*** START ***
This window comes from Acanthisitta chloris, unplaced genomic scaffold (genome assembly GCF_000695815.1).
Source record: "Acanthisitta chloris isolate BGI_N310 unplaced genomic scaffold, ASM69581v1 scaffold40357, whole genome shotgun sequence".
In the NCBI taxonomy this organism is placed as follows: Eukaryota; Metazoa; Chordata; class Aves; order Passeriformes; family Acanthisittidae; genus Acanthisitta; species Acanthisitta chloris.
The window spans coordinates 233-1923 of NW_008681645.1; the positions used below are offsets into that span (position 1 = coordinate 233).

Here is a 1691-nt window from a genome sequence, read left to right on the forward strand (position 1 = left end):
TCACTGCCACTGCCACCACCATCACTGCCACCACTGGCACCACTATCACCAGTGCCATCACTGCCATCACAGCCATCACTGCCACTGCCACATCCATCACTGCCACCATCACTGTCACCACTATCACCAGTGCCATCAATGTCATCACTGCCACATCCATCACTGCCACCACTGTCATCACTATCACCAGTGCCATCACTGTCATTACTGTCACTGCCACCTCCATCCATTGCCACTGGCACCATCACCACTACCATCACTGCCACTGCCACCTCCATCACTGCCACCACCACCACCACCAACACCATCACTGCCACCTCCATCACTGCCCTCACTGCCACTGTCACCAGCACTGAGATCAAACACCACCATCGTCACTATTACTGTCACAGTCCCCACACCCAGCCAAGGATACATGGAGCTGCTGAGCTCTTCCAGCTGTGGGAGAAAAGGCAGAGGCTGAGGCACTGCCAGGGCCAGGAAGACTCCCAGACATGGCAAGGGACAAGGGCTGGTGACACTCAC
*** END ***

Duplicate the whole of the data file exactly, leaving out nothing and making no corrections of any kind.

This window comes from Acanthisitta chloris, unplaced genomic scaffold (genome assembly GCF_000695815.1).
Source record: "Acanthisitta chloris isolate BGI_N310 unplaced genomic scaffold, ASM69581v1 scaffold40357, whole genome shotgun sequence".
In the NCBI taxonomy this organism is placed as follows: Eukaryota; Metazoa; Chordata; class Aves; order Passeriformes; family Acanthisittidae; genus Acanthisitta; species Acanthisitta chloris.
The window spans coordinates 233-1923 of NW_008681645.1; the positions used below are offsets into that span (position 1 = coordinate 233).

Here is a 1691-nt window from a genome sequence, read left to right on the forward strand (position 1 = left end):
TCACTGCCACTGCCACCACCATCACTGCCACCACTGGCACCACTATCACCAGTGCCATCACTGCCATCACAGCCATCACTGCCACTGCCACATCCATCACTGCCACCATCACTGTCACCACTATCACCAGTGCCATCAATGTCATCACTGCCACATCCATCACTGCCACCACTGTCATCACTATCACCAGTGCCATCACTGTCATTACTGTCACTGCCACCTCCATCCATTGCCACTGGCACCATCACCACTACCATCACTGCCACTGCCACCTCCATCACTGCCACCACCACCACCACCAACACCATCACTGCCACCTCCATCACTGCCCTCACTGCCACTGTCACCAGCACTGAGATCAAACACCACCATCGTCACTATTACTGTCACAGTCCCCACACCCAGCCAAGGATACATGGAGCTGCTGAGCTCTTCCAGCTGTGGGAGAAAAGGCAGAGGCTGAGGCACTGCCAGGGCCAGGAAGACTCCCAGACATGGCAAGGGACAAGGGCTGGTGACACTCAC